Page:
Any textbook on soil structure improvement will undoubtedly spend much of its pages discussing the importance of organic matter, and with good reason. Organic materials incorporated into soil will decompose into humus, which helps loosen soil for better water infiltration, and also stores water within the soil. In fact, for every 1% of organic matter content, each cubic-foot of soil can hold an additional 1.5 quarts of plant-available water (Sullivan, 2002). Living components (e.g. microorganisms, worms) of organic matter produce byproducts that "glue" together soil particles into aggregates, and their movement through the soil makes it more porous.
To determine the percent organic matter already present at a new or established site, request that soil tests also include organic matter evaluation. The University of Massachusetts Soil and Plant Tissue Testing Laboratory (www.umass.edu/plsoils/soiltest) can perform this assessment. A minimum of 5% organic matter in the soil is recommended for tree, shrubs, and herbaceous landscape plantings.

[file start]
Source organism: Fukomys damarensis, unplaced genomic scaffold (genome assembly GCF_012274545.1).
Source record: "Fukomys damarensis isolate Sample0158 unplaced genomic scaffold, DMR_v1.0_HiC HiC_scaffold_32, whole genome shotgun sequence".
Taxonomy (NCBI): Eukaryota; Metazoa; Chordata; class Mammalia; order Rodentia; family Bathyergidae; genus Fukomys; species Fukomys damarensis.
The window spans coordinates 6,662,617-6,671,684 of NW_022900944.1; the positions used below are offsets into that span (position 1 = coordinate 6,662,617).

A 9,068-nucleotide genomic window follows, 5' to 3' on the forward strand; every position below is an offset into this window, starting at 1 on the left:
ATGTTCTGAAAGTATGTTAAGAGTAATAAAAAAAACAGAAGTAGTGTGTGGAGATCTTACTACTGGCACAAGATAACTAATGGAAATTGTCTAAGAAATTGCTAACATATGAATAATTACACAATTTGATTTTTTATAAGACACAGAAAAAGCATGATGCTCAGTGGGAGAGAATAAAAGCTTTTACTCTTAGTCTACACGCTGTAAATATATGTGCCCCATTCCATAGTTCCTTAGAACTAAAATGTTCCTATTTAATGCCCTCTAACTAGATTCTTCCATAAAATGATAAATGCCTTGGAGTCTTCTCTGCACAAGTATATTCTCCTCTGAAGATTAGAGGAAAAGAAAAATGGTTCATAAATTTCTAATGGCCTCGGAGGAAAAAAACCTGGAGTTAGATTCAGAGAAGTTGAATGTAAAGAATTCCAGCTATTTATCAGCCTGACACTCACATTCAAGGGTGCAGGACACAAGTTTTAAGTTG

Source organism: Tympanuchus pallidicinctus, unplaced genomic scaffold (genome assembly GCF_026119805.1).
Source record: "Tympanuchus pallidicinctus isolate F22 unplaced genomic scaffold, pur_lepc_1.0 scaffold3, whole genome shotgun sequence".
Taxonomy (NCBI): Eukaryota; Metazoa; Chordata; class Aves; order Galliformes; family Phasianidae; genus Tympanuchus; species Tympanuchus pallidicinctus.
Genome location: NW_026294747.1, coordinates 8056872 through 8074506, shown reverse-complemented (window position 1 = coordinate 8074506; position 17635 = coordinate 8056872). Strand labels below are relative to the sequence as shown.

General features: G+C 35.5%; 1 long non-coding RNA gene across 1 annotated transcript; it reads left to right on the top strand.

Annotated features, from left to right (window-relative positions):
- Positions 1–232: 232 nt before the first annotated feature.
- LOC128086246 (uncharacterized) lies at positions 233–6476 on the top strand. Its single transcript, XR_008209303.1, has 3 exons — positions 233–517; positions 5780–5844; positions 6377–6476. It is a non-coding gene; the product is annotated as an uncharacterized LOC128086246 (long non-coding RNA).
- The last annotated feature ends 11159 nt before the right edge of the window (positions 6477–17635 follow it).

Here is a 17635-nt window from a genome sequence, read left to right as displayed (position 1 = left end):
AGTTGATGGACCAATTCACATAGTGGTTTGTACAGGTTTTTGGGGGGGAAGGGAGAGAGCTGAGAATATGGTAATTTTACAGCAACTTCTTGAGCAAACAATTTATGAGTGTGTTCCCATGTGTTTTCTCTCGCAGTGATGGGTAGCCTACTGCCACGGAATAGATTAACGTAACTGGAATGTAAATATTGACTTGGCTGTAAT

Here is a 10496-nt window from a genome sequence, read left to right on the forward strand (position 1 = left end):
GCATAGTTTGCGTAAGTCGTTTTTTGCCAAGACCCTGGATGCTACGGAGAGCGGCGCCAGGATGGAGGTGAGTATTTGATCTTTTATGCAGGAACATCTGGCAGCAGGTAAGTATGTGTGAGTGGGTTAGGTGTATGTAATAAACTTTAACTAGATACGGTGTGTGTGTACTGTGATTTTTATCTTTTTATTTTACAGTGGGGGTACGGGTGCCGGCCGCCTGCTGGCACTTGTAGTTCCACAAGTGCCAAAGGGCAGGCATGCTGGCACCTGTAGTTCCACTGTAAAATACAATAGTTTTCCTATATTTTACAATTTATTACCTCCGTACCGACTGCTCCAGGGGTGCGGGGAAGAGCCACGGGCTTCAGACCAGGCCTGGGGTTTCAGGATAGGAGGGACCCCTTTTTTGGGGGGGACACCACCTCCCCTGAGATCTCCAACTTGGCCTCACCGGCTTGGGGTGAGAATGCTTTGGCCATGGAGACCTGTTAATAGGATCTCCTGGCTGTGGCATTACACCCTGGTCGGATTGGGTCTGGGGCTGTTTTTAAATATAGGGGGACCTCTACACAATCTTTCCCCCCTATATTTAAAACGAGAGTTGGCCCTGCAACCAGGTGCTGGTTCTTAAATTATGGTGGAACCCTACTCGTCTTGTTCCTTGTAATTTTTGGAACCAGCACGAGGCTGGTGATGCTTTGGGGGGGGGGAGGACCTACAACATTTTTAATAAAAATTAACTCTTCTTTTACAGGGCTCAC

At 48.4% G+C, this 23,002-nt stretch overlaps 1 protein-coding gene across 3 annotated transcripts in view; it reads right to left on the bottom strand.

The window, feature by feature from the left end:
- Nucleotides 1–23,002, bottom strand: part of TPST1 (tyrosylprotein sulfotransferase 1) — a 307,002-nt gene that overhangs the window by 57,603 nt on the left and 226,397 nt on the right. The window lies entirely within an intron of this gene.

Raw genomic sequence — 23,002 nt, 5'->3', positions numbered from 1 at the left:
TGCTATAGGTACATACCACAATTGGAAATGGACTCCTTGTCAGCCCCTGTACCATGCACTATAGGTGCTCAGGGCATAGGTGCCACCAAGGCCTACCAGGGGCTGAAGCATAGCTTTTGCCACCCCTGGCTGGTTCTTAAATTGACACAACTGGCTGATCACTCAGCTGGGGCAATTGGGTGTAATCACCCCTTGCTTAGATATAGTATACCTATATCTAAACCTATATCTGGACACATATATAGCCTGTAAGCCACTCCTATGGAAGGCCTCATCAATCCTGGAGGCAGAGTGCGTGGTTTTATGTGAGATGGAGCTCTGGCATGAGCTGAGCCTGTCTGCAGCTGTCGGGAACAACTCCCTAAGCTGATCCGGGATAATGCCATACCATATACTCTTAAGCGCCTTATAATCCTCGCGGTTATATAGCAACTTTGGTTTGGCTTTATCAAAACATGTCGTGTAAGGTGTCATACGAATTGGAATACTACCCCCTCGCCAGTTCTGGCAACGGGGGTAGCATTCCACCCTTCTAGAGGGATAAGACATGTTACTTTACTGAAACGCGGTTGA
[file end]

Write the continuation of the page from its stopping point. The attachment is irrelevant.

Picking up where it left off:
Incorporate organic matter in the form of dry, well-aged compost when preparing topsoil for new landscaping, at a rate of 135 cubic yards per acre (equivalent to a 1-inch thick layer) (Kujawski and Cupo, 1998). In open areas of established landscapes, work in aged compost at the same rate; otherwise, spread an organic mulch (e.g. aged bark or wood chips) on the surface of planting beds to a depth of 2 to 3 inches. Finished compost alone is not a good mulching material as it forms a surface crust which interferes with infiltration of rain or irrigation water. In lawns, leave mown grass clippings or topdress annually with up to 1/4 inch of dry, aged compost to get organic matter back into the soil.
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